Thermonuclear explosions on the surface of white dwarf stars are relatively frequent in the Universe and are divided between those that are more recurrent - the new classics - and the explosions that repeat over decades - the novae remnants.
A team of international researchers, including Valério Ribeiro (a researcher of the University of Aveiro and a IT collaborator), studied for the first time the results of thousands of these latest explosions in Andromeda, the galaxy closest to the Milky Way. The work has just been published in the prestigious journal Nature.
This study demonstrates that repeated explosions create a 'super-remnant' cloud larger than many remnants of supernova explosions. "This is because the various recurrent bursts that occur annually sweep the interstellar material, creating cavities in the space around the nova", explains Valério Ribeiro.
These explosions expel several chemical elements that are essential to life (hydrogen and helium in greater quantity, but also oxygen, iron, carbon, etc.) creating a cloud called the "remnant." The explosions cause the material to be distributed through the interstellar medium where new stars and planets are being formed. These clouds of chemical elements scattered by repeated explosions can reach 440 light years, 1000 million times the distance between Earth and Jupiter.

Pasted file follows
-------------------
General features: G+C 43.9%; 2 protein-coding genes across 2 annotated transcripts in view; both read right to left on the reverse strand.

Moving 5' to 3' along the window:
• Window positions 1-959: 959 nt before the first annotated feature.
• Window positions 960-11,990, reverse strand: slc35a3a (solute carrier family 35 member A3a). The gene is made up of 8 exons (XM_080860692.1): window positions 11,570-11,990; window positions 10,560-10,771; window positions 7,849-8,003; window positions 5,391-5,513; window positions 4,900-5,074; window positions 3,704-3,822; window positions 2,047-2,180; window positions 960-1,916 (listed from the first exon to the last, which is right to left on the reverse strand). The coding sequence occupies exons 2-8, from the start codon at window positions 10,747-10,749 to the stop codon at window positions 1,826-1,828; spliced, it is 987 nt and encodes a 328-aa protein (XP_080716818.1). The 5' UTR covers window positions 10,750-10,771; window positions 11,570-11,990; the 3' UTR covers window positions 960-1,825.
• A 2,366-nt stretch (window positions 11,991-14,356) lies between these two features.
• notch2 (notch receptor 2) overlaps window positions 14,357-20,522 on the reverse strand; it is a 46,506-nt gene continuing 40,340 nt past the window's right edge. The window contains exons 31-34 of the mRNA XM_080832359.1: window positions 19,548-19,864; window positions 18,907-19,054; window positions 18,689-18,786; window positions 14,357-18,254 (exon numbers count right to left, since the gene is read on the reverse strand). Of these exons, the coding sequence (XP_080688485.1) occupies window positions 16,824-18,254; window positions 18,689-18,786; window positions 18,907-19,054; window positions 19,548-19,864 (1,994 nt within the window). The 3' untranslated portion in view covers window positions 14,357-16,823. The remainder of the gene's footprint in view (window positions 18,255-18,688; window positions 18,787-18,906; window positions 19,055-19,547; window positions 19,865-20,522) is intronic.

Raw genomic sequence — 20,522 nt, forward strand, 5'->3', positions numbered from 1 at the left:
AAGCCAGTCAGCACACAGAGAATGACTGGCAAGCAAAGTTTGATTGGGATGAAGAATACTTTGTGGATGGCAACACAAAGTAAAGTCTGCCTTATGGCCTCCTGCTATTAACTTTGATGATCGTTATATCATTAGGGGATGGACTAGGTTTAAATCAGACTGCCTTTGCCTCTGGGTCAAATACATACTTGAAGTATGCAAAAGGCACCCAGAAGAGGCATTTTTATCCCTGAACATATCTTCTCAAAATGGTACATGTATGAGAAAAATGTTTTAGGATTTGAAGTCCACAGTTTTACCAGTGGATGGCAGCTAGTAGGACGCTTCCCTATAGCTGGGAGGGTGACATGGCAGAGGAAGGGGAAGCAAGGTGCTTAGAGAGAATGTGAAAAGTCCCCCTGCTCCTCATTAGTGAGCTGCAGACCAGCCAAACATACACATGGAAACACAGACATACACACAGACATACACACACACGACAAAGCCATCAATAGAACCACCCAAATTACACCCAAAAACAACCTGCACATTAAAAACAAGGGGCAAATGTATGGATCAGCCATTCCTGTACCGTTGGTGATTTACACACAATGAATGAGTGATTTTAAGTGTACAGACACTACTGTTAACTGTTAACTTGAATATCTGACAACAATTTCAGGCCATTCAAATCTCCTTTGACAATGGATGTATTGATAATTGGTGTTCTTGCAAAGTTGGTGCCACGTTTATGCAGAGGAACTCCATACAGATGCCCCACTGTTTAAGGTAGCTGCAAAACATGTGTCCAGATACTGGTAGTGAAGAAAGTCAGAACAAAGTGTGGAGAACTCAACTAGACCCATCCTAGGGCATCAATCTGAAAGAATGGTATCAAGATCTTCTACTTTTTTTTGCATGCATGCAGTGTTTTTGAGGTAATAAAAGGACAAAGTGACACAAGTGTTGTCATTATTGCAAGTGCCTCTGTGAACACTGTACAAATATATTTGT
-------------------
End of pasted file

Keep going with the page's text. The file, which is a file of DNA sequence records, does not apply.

"Andromeda is an excellent laboratory for the study of novas, because in our galaxy the remnants are overshadowed by interstellar dust, which is opaque to visible light. To eliminate the problem of dust, astronomers can observe the novas through radio waves, for which the dust is transparent", says Valério Ribeiro.
Portuguese astronomers associated with ENGAGE SKA (wich is led by IT, under the coordination of Domingos Barbosa), in collaboration with a multidisciplinary team from South Africa, UK, France, the Netherlands, and others, will work with data from the forthcoming Square Kilometer Array (SKA) radio telescope, which is being built in South Africa and Australia, in order to discover all the novas in our galaxy.
Valério Ribeiro points out that the mapping of all the novas in our galaxy "helps us understand the distribution of chemical elements and how they enrich other planets in formation, creating conditions for the emergence of life-critical molecules as it has occurred with the Earth a few thousand million years ago".
Photo: This is a composite image of Liverpool Telescope data (bottom left) and Hubble Space Telescope data (top right) of the nova super-remnant. Credit: Matt Darnley / LJMU